How Nectus selects Management interface for the discovered devices?

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For each router or switch found during discovery Nectus has to select one interface that will be used as a primary monitoring

interface for basic reachibility checks, destination for SNMP  queries etc..

Here is the selection order logic that implemented in Nectus Discovery Service:

  1. Select Interface that has assigned IP address associated with current DNS record for device Hostname
  2. Select Interface that starts with “Mgmt” (for example: Mgmt0)
  3. Select Interface that starts with “Loopback” (Lowest number if preferred)
  4. Select Interface that starts with “VLAN”  (Lowest number of preferred)
  5. Select Interface with lowest IP Address

 

How to exclude specific subnets from Network Discovery?

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To exclude specific subnet from Network  Discovery add it to “Excluded subnets” list  in “Settings -> Network Discovery Settings”

This will exclude this subnets from ICMP scan phase and subsequently prevent live devices in this subnets from being

queried  via SNMP.

 

Interface Utilization issues on Cisco GRE tunnels (IOS-XR)

By default when you create a GRE tunnel  (tunnel-ip1) on ASR9K routers it gets assigned default Bandwidth value of 8Kbps

which usually causes utilization monitoring confusion as Tunnel can carry as much traffic as its hardware parent interface

where tunnel is anchored to. You would see utilization values as high a 10,000% percent with default Bandwidth settings.

To fix this issue correct bandwidth value has to be assigned to Tunnel interface.

Ideally it has to match Bandwidth value from the parent hardware interface.

Example:

interface tunnel-ip1
description BBL-0000: INTERNET-VPN-TO-JP
bandwidth 10000000
ipv4 address xx.xx.xx.xx/30
load-interval 30
tunnel mode gre ipv4
tunnel source yy.yy.yy.yy
keepalive 10
tunnel destination zz.zz.zz.zz
tunnel dfbit disable

How to read Cisco device S/N via SNMP?

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During network discovery phase Nectus collects S/N for each device that responds to basic SNMP queries.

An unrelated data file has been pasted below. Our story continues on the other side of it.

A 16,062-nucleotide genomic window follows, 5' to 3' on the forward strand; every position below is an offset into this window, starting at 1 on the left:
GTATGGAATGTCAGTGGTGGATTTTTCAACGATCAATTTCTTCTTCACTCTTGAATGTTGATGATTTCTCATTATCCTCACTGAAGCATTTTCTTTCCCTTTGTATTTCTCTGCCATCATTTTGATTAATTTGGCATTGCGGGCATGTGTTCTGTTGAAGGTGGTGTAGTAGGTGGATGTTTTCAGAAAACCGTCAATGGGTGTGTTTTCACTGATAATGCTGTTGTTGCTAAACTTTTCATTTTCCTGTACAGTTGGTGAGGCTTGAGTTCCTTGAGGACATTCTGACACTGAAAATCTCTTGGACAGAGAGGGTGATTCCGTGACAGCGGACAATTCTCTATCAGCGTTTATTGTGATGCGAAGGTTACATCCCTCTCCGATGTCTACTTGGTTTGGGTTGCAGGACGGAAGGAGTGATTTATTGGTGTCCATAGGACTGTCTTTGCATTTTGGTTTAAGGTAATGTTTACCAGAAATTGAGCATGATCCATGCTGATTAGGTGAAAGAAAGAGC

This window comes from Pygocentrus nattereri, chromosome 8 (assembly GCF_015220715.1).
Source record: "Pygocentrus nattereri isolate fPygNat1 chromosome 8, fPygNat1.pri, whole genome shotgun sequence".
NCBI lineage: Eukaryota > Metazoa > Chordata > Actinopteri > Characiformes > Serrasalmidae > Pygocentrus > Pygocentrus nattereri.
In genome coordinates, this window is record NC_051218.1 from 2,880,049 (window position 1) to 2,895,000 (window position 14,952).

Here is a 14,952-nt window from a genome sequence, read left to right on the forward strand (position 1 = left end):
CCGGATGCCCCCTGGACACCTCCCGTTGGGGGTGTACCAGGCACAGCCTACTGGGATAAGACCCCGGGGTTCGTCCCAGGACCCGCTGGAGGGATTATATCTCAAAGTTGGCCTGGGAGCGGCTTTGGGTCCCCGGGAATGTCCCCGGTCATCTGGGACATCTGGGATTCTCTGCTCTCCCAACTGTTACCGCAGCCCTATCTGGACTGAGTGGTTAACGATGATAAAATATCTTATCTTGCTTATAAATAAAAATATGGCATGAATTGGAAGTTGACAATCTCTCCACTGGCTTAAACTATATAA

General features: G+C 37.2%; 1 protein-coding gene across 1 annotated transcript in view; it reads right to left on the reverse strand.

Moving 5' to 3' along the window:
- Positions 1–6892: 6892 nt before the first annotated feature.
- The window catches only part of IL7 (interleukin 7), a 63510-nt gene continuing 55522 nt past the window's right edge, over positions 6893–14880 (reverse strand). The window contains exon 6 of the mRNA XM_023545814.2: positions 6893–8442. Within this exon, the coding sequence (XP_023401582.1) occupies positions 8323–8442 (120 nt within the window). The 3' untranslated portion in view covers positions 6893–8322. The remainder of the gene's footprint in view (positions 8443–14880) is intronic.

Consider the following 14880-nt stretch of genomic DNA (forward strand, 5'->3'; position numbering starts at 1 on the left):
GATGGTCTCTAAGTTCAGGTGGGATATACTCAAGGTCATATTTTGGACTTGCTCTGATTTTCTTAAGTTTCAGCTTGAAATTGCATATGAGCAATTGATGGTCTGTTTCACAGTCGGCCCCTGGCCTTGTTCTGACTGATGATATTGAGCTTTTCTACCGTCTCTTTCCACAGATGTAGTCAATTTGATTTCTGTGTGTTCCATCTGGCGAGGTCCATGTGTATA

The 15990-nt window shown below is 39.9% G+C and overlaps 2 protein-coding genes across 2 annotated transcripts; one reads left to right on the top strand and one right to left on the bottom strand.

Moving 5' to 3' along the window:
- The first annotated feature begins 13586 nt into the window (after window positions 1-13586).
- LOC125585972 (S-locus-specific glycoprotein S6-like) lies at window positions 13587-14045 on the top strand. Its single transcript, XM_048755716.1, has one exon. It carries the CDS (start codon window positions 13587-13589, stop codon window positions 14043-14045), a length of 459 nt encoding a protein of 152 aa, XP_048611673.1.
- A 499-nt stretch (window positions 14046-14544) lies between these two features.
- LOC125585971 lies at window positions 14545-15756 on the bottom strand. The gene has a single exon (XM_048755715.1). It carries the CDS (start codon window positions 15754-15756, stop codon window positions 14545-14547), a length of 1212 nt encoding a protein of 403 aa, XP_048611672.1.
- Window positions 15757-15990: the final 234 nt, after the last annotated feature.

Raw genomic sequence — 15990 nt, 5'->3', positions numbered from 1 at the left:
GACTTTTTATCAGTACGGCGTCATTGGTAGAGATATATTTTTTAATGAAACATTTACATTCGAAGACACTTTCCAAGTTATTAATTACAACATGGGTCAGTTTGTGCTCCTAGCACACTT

One of the problem with Cisco  Devices is that different platforms uses different OID to store S/N.

Following OIDs are being used for Cisco:

.1.3.6.1.2.1.47.1.1.1.1.11.1

.1.3.6.1.2.1.47.1.1.1.1.11.2

.1.3.6.1.2.1.47.1.1.1.1.11.10

.1.3.6.1.2.1.47.1.1.1.1.11.22

.1.3.6.1.2.1.47.1.1.1.1.11.1001

.1.3.6.1.2.1.47.1.1.1.1.11.24555730

.1.3.6.1.4.1.14179.1.1.1.4.0

.1.3.6.1.4.1.2467.1.34.4.0

.1.3.6.1.4.1.437.1.1.3.1.22.0

.1.3.6.1.4.1.9.20.1.1.1.1.3.0.1.3.6.1.4.1.7505.1.1.1.0

.1.3.6.1.4.1.9.6.1.101.53.14.1.5.1

.1.3.6.1.4.1.9.9.92.1.1.1.2.1

.1.3.6.1.4.1.9.3.6.3.0

.1.3.6.1.4.1.3076.2.1.2.22.1.63.0

.1.3.6.1.4.1.9.5.1.2.19.0

.1.3.6.1.4.1.9.9.719.1.9.35.1.47.1

SNMPv3 AES Cipher bug in IOS-XR 5.3.4 (ASR9000)

Just run into a IOS-XR bug with running SNMP v3 with AES-128 cipher (as well as AES-192 and AES-256) on ASR 9000 Routers running 5.3.4 Code.

Apparently Cisco BUG ID CSCvd35831. Fixed in 6.2.xx code.

Upgrading ASR9K is fun that can take 4-5 hours per box but having SNMP communications secure is more important. Consider upgrading.

https://quickview.cloudapps.cisco.com/quickview/bug/CSCvd35831

 

 

 

How to prevent specific network device types from being discovered?

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Sometimes specific device categories (UPS units, Printers etc) must be excluded from network discovery due to their low importance

from the Network Monitoring prospective or due to security concerns or because of their impact on Nectus processing load.

This can be achieved with OID ignore list.

For example we want  to prevent all Xerox ApeosPort Series Printers from being discovered

SNMP Platform ID: .1.3.6.1.4.1.297.1.11.93.1.35.8.6.2
Category Name: Xerox ApeosPort Series Printers

We need to take this category’s SNMP platform OID and add it to “OID ignore” list located under “Settings -> Network Discovery settings”

How to get Interfaces’ ifIndex values via SNMP

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To obtain list of ifIndex values for all interfaces for given device SNMP polling agent has to send